Tag Archives: cycling

Learning is Not a Competition

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Greenwich Photography via Compfight cc

The revelation earlier this week that Canadian Cycling hero Ryder Hesjedal had been a doper and a cheater came as no surprise to those of us who have spent good chunks of our lives involved in the world of elite cycling.  Road racers claim the culture of doping gives them no choice but to cross the line into dishonesty to survive in their sport. Clean cyclists are robbed of their funding and their ability to make a living when cheaters hog the podium, and some of the best athelete role models never get to compete for their country.

Cheaters also “hog the podium” in school.

In a culture of learning, there should not be a “podium”, but we all know that there is.  It’s called “Recognizing Excellence” or “Academic Awards”, or some other such thing that allows us to celebrate the “winners” of the competition called school.

Ryder Hesjedal chose to race on a bicycle and he chose to cheat to win.  Jesse Jakomait continues to choose to race on a bicycle and chose NOT to cheat to become an Olympian.  Choosing to compete can be healthy and fun and push you to stretch your personal limits if it works for you, but it is a choice.

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But children do not choose to come to school.  They have to.

They come to school to learn, not to compete for marks.  We know that learning works best in an environment of collaboration.  Competition for the highest mark, and practices like bell-curving, work against collaboration, and against best learning.

We know that feedback from teachers is a powerful way to move learning forward, and we know that when that feedback is accompanied by a number, a grade, students look at the grade and ignore the feedback.

This recent article/interview on CBC Radio Day 6 outlines the problem of awards and extrinsic awards for learning:

“[But] you don’t just get rid of awards assemblies because they make the kids that don’t get rewards feel bad. You get rid of awards assemblies because they’re not useful for any kids. Everyone loses in a race to win.”

Changing the rules of the game is hardest for those who are winning at the game, as demonstrated by the interviews of “furious parents” at the beginning of the audio interview.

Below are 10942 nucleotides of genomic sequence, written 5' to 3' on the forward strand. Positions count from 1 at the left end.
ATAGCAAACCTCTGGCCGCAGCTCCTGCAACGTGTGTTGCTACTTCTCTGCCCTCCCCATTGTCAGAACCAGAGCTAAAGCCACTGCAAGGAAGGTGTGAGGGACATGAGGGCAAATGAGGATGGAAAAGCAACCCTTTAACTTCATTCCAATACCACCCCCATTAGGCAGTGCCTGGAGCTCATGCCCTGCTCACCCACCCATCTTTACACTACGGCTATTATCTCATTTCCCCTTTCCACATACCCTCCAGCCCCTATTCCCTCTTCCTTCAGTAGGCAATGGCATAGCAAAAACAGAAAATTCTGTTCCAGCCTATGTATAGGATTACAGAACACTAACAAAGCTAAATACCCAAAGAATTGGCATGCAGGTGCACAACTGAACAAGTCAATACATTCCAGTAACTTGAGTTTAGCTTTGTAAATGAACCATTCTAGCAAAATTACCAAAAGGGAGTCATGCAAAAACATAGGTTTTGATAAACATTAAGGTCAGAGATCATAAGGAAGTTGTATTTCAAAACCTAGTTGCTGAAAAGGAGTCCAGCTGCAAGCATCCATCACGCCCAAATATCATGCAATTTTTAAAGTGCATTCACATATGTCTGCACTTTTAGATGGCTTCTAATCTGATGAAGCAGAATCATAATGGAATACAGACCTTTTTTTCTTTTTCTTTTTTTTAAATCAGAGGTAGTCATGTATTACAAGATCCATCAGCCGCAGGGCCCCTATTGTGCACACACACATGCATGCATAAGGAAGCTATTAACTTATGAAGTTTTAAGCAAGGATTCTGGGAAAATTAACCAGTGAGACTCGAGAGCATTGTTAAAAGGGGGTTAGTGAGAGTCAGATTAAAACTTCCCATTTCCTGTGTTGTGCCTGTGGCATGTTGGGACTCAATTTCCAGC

And when learning is a competition, just like elite cyclists, students cheat.

As a Principal, I spent more than a few hours dealing with students who “cheated” on tests, exams and assignments.

But why do kids feel they need to cheat? If kids are supposed to be learning in school, how does cheating enter the picture?

It comes down to how performance differs from learning.  Comparing yourself with others, fighting for the highest mark, competing for a spot in a university program or trying to meet parent demands for high marks sets students up to find the easy way out, which can be cheating.

This math major says it well.  Math is hard, but you can do it. “Stop comparing yourself to that other student!”

Schools need to be a place where children and young adults feel valued, are encouraged to reach their full potential, and learn to work with others to achieve excellence.  There is no room for the message that winning is the only thing we value.

Save that for the cyclists.

Note: Thanks to Louise Robitaille (@Robitaille2011) for sharing this thoughtful post by @terryainge: https://deltalearns.ca/terryainge/2013/10/28/understanding-assessment-how-i-fell-out-of-love-with-the-grading-program/

Please also see this collection by Chris Wejr (@chriswejr): http://chriswejr.com/thoughts-on-awards-ceremonies/

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What Do We Care About?

Yesterday, while driving along the Trans-Canada Highway north of Thunder Bay, we met a group of cyclists.  We meet and pass cyclists on the T-C all summer long.  It is a dangerous stretch of highway.  Some sections have about 4 inches of paved shoulder before a drop off into gravel.  The highway is under construction.  Hwy 11 and Hwy 17 meet in Nipigon and traffic from both highways funnels into this 110 km stretch before separating again west of Thunder Bay.  There is a lot of traffic on this two-lane road – tourists, transports, commuters, families, walkers, and cyclists.

People making their way along Hwy. 17,  on the north shore of Lake Superior.
People making their way along Hwy. 17, on the north shore of Lake Superior.

Accidents and road closures are not unusual.

Surprisingly, those accidents rarely involve cyclists.

Thunder Bay Chronicle Journal.  July 24, 2013
Thunder Bay Chronicle Journal. July 24, 2013

But yesterday was different.  Two of the cyclists we had just seen went on down the highway for several hours, only to be struck and killed by a pickup truck.  The driver was not from Canada.

Why is it so hard to make our roads safer for cyclists?

I listen to endless arguments against the plans of  Active Transportation Thunder Bay.  Why do we not value the opportunity to create safe thoroughfares for those wanting to travel under their own power?